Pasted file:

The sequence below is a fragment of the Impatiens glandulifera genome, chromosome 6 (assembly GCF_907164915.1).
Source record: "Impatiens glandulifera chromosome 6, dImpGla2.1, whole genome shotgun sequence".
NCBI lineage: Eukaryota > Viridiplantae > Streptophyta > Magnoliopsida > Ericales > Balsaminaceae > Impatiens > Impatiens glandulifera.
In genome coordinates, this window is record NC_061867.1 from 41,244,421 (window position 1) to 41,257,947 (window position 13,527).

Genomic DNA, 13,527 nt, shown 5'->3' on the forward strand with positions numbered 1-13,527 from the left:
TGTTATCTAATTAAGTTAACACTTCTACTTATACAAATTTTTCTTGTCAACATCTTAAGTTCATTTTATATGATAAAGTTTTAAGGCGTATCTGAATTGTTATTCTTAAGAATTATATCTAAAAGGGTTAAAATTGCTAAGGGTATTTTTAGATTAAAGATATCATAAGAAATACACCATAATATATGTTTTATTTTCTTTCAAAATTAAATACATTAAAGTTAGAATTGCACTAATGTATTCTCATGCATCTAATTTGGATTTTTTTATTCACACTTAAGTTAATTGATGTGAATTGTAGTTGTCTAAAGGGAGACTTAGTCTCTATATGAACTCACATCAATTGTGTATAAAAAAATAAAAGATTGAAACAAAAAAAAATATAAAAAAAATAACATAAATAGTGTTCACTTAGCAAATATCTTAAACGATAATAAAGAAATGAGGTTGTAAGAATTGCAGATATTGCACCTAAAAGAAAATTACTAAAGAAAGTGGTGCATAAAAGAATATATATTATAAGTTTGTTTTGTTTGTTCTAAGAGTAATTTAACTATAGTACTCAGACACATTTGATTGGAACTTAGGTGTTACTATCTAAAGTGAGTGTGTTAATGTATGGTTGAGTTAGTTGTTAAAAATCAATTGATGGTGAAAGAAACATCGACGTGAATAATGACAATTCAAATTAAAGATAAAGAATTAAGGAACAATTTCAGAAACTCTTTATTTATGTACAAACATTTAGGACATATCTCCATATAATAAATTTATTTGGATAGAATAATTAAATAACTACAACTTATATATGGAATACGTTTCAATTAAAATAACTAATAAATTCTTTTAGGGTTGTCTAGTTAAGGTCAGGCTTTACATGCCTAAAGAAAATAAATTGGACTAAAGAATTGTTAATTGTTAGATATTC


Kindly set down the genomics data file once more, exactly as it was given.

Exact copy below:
The sequence below is a fragment of the Impatiens glandulifera genome, chromosome 6 (assembly GCF_907164915.1).
Source record: "Impatiens glandulifera chromosome 6, dImpGla2.1, whole genome shotgun sequence".
NCBI lineage: Eukaryota > Viridiplantae > Streptophyta > Magnoliopsida > Ericales > Balsaminaceae > Impatiens > Impatiens glandulifera.
In genome coordinates, this window is record NC_061867.1 from 41,244,421 (window position 1) to 41,257,947 (window position 13,527).

Genomic DNA, 13,527 nt, shown 5'->3' on the forward strand with positions numbered 1-13,527 from the left:
TGTTATCTAATTAAGTTAACACTTCTACTTATACAAATTTTTCTTGTCAACATCTTAAGTTCATTTTATATGATAAAGTTTTAAGGCGTATCTGAATTGTTATTCTTAAGAATTATATCTAAAAGGGTTAAAATTGCTAAGGGTATTTTTAGATTAAAGATATCATAAGAAATACACCATAATATATGTTTTATTTTCTTTCAAAATTAAATACATTAAAGTTAGAATTGCACTAATGTATTCTCATGCATCTAATTTGGATTTTTTTATTCACACTTAAGTTAATTGATGTGAATTGTAGTTGTCTAAAGGGAGACTTAGTCTCTATATGAACTCACATCAATTGTGTATAAAAAAATAAAAGATTGAAACAAAAAAAAATATAAAAAAAATAACATAAATAGTGTTCACTTAGCAAATATCTTAAACGATAATAAAGAAATGAGGTTGTAAGAATTGCAGATATTGCACCTAAAAGAAAATTACTAAAGAAAGTGGTGCATAAAAGAATATATATTATAAGTTTGTTTTGTTTGTTCTAAGAGTAATTTAACTATAGTACTCAGACACATTTGATTGGAACTTAGGTGTTACTATCTAAAGTGAGTGTGTTAATGTATGGTTGAGTTAGTTGTTAAAAATCAATTGATGGTGAAAGAAACATCGACGTGAATAATGACAATTCAAATTAAAGATAAAGAATTAAGGAACAATTTCAGAAACTCTTTATTTATGTACAAACATTTAGGACATATCTCCATATAATAAATTTATTTGGATAGAATAATTAAATAACTACAACTTATATATGGAATACGTTTCAATTAAAATAACTAATAAATTCTTTTAGGGTTGTCTAGTTAAGGTCAGGCTTTACATGCCTAAAGAAAATAAATTGGACTAAAGAATTGTTAATTGTTAGATATTC